I recently posted a request for info and opinions on optical disk storage
systems. This is a summary of responses, along with some related info from
other sources. I've done some editing to condense things. If anyone has
further comments, questions, etc. please contact me. -Clif
My original request:
>We routinely deal with 50-100MB data files on our Suns, and are looking for
>an efficient way of archiving the data. Currently we have about 1GB of disk
>space, and are using an 150MB cartridge tape for backups and archiving. I've
>seen a lot of adds for optical disk systems, and am curious what experience
>others have had with them. WORM would be OK for us much of the time, but it
>would be nice to be able to access data more quickly than tape currently
>permits. Of course our other option is to take the $5k+ we'd have to spend
>on an optical system and buy another couple GB of disk. I'd be interested
>in hearing other people feelings on optical systems in general and specific
>vendors / models in particular.
Michael van Elst (firstname.lastname@example.org) responded:
>WORMs are useful when you want to archive things, but they are expensive
>for safety backups. We use 8mm tape drives for regular backups (5GB/tape
>for about 40GB of disk space) and magneto-optical media (i.e. the erasable
>optical disks) for long term data storage and data transport.
Rawn Shah (email@example.com) responded:
> We have similar troubles in large files of ~30-100 Megs. We store
>the files on Magneto-optical disks. From the sun, it took me about 15 minutes
>to compress a 30 Meg file on the drive. Judge what you will on the speed.
> HP (500?) magneto-optical drive. (~$6000)
> R-sqaured m-o disks. [270Megs per side formatted]
> ($140 each [bought in bulks of 5])
> winopto by Control Data Corp. (drivers) (no record on price)
>We'd love it if it was faster but right now we'd settle for the disk space.
>We have never had any problems with the drive (2 years) unless you call
>sitting down for ~1.5 hrs formatting disks a problem :)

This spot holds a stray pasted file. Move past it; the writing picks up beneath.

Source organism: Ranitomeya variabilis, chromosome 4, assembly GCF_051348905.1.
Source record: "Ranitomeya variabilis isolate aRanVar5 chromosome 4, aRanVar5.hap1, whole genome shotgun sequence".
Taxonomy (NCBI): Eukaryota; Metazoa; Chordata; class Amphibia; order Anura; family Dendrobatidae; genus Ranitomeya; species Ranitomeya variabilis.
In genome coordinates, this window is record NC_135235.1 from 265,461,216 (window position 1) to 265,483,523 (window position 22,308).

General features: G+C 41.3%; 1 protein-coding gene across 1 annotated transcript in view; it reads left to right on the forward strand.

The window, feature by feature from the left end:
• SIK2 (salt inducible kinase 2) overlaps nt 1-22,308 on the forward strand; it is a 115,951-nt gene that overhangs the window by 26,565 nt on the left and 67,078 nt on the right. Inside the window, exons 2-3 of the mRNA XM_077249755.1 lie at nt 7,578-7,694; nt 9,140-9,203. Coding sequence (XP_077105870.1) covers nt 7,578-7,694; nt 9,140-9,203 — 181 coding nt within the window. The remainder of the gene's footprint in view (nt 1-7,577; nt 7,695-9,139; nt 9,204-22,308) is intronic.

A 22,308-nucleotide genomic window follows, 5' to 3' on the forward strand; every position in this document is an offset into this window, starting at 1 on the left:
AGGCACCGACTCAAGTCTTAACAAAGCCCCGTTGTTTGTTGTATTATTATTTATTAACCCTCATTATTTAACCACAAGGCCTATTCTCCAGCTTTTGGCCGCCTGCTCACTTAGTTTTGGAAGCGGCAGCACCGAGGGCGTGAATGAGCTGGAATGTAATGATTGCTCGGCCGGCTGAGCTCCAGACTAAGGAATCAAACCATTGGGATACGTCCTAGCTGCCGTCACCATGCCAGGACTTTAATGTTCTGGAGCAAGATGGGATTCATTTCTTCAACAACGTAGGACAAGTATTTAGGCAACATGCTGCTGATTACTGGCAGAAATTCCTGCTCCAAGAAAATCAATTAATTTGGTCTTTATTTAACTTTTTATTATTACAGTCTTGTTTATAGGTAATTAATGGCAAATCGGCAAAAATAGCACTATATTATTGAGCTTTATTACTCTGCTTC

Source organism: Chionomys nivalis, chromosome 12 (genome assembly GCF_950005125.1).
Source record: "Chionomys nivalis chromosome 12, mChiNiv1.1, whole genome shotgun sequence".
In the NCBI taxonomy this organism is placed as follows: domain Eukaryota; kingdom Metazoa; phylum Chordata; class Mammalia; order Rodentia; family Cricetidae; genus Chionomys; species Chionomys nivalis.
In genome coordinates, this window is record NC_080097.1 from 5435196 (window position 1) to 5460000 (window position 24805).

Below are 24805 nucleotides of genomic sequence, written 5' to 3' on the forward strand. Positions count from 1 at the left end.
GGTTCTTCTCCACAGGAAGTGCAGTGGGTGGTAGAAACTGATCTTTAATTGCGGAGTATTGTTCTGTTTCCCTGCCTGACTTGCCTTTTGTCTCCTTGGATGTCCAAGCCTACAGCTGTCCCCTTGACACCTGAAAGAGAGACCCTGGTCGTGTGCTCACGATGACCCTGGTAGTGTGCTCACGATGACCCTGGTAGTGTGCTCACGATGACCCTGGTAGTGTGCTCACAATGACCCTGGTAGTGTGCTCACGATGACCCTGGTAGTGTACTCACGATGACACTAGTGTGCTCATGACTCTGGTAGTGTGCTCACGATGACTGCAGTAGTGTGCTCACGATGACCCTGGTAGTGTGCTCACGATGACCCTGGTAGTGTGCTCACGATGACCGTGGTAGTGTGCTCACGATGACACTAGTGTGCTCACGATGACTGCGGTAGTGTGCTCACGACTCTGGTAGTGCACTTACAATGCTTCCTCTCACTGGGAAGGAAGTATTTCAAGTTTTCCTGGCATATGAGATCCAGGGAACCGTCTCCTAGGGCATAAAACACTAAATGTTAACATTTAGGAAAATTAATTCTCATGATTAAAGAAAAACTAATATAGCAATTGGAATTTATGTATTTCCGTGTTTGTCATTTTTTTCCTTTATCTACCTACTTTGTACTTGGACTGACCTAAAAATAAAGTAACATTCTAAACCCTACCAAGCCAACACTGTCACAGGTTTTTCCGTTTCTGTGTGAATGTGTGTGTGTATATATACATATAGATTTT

>btw: WORMs are good if you can afford it. I find that not being able to
>remove old data a waste of disk space.
My advisor received the following from a colleague in Germany: ($1 = 1.65DM)
>Here is some information about optical disc. We are using 5.25"-systems.
>There are 2 different norms for re-writable opt discs:
>(1) ISO/ANSI CCS (Continous Composite Servo Format): e.g.
> (a) SONY-SMO-E501, 95ms, DM 4700,
> (b) MAXTOR TAHITI , 30ms, DM 7000,
> (c) RICOH R0-5030, 66ms, DM 6000.
>You have to pay about 250-300DM per disc. This system is suitable for
>DEC station (UNIX), PDP. We use (b).
>(2) ISO/ANSI Sample Servo Format: e.g.,
> (a) Pioneer DE-U7001, 53 ms, DM 4.700,
> (b) LMS (Laser Magnetic Store (Philips)) LD-520, 53ms, DM 4300.
>The drives are identical. Theseare multi -functional drives, i.e. you can
>write on and read from WORM discs (if contoler anddriver-software are
>identical). You have to pay 330 DM per disc (MO) or 180 (WORM). This system
>is suitable for PCs. We use (a).
>NOTE: (1) and (2) are not compatible!!!
In a post to comp.sys.mac.hardware by Andrew Diseker (firstname.lastname@example.org)
in response to a post asking about 128MB 3.5" optical drives:
> All of the 128MByte drives are supposed to follow the ISO
>standard for format. You can take that as you like, some people don't
>seem to think that much of the standard. See below.
> They are true read/write MAGNETO optical drives, which use
>a laser to heat the magnetic media to the point that it's state can be
>changed. I'm not a physicist, so that's the nearest I can come to the
>real explanation, but what it basically means is that with the precision
>of the laser, lots of bits can be squeezed onto the platter. Flopticals
>are a different way of recording, in that the tracking information is
>handled optically, while the magnetic media is pretty much the same as
>regular floppies. I'm not sure if there is a "standard" for flopticals,
>howver. Someone please correct me if they know otherwise (As if you
>won't unless I ask 8) 8) ;^)
> I have had a DGR for a little more than a month, and the only
>problem I had was the second day I discovered a "Folder From Hell,"
>but since those come from nowhere, and since I had put it there myself,
>I don't blame the optie. 'Course, since they haven't been out very
>long, and not many people own one, your mileage may vary.
> I am >>>extremely<<< satisfied with my purchase. Opties are
>about half the speed of the fastest hard drive, they are re-writable,
>they hold a LOT ( you don't know how much 128 Meg is until you have
>to wade through 128 Meg of archives! 8), and when they have been written
>they don't lose info due to stray mag fields or time. If you believe
>the lit. they can be written to and read from for ten years of average
>use. I dunno, I think they might be the Next Big Thing (tm), something
>to replace the floppy.
That's it. Anyone with further comments or suggestions please send them to
me - if there's further interest I will summarize as appropriate. Thanks
to all who responded!
This archive was generated by hypermail 2.1.2 : Fri Sep 28 2001 - 23:06:39 CDT